pofition to be dealing with him, it will be the belt Tea- 
fon y let it not be omitted. 

Thcfe' things will a little direct us in the determina- 
tion of the time for preparation, which is left unto our 
own* liberty. 

4, Take care that the time deligned and allotted, does 
neither too much intrench upon the occafions of the out- 
ward man, nor upon the weaknefs of the inward man. 
If it doth they will be too hard for us. I confefs in this 
general obfervation which profeffors^are fallen into, and 
that cuilom which is in the obfervation of duties, there 
is little need to give this rule. But we are" not to ac- 
commodate our rule unto our corruptions, but unto our 
duties •, and fo there is a double rule in fcripture that 
fortifies this rule ; the one is that great rule of our Sa- 
viour, " That God will have mercy, and not facrifice." 
Where thefe duties of obferving facrifices do fenhbly in- 
trench upon duties of mercy, God dcth not require it j 
which hath a great regard even unto our outwaid occa- 
iions. And the other rule is this, ".That bodily exer- 
cife profits' little," When we aflign fo long a time as 
wearies out our fpirits, and obferve the time, becaufe of 
the time, it is bodily exercife 5 when the vigour of our 
fpirits is gone, which is a facriflce God delights not in. 
As Jacob told Efau, if the cattle were driven beyond 
their pace they would die - 9 fo we- find by experience, 
that though with ftrdng reiolutions w T e may engage unto 
duties in fuch a manner as may intrench upon thefe out- 
ward occafions, or thofe weaknenes, they will return, and 
be too hard for us, and inftead of getting ground, they 
'rive us off ours j fo that there is prudence to be j:e- 

[ 53 3 

j. Let not the time allotted be fo fhort, as to be un- 
meet for tbe going through with the duty effe&ually.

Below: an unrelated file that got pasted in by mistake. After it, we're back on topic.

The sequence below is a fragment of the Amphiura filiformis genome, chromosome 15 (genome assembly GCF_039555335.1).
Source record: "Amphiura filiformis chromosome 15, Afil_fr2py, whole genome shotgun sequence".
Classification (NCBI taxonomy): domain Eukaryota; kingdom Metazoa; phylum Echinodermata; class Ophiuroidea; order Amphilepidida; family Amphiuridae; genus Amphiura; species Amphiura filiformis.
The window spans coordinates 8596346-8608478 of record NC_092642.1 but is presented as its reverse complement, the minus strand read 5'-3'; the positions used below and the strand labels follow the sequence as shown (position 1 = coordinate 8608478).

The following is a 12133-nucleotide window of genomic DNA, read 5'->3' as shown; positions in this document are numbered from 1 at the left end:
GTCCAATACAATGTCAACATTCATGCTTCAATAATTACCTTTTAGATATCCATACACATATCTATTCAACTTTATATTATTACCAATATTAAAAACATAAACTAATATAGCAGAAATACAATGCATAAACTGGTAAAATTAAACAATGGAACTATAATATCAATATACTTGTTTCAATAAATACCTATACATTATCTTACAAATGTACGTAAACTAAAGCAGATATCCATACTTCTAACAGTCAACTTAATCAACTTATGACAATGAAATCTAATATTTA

Men may be ready to turn their private prayers into a 
few ejaculations, and going in or out of a room may ferve 
them for preparation for the mod folemn ordinance. 
This hath loft us the power, the glory, and the beauty 
of our profeflion* Never was profeflion held up to more 
glory and beauty, than when perfons. were moil exa& in 
their preparation for the duties of their profeflion j no- 
thing will ferve their turn, but their fouls having real 
and fuitable converfe with God, as unto the duty that 
lies before them. 

6. The time of preparation k to be exercifed and 
made more* folemn upon extraordinary occaiions. The ' 
inter vention of extraordinary occafions muft add a folem- 
nity to the time of preparation, if we intend to walk 
with God in a due manner. Thefe extraordinary oc- 
casions may be referred to three heads, particular fins, ' JJ 
particular mercies, particular duties. 

(i.) Is there an inter veniency upon the confcience of 
any fpecial fin, that either the foul hath been really over-?, 
taken with, or that God is p leafed to fet home afrcfh up- 
on the fpirit, there is then an addition to be made jihto 
the time of our preparation, to bring things to that iflue 
between God and our fouls, that we may attend upon 
the ordinance, to hearken what God the Lord will now 
fpeak, and then he will fpeak peace. This is the fir ft 
principal extraordinary inter veniency, that muft make ' 
an addition to the' time of preparation for this ordinance, 

(2.) The intervemences of mercies. The. ordinance 
hath the nature of a thank-offering, and is the great me- 
dium, or means, of our returning praife unto God, that 
we can make ufe of in this .world. And then are we 
truly thankful for a temporal mercy, when it engages 
our hearts to thank God for Chrift* by whom all mer- 
cies are bleffed to us. Hath God caft in any fpecial 
mercy ? add unto the fpecial preparation, that the heart 
may be fit to blefs God for him, who is the fountain 
and caufe of all mercies. • 

(3.) Special duties require the like. For it being the 
folemn time of our renewing covenant with God, we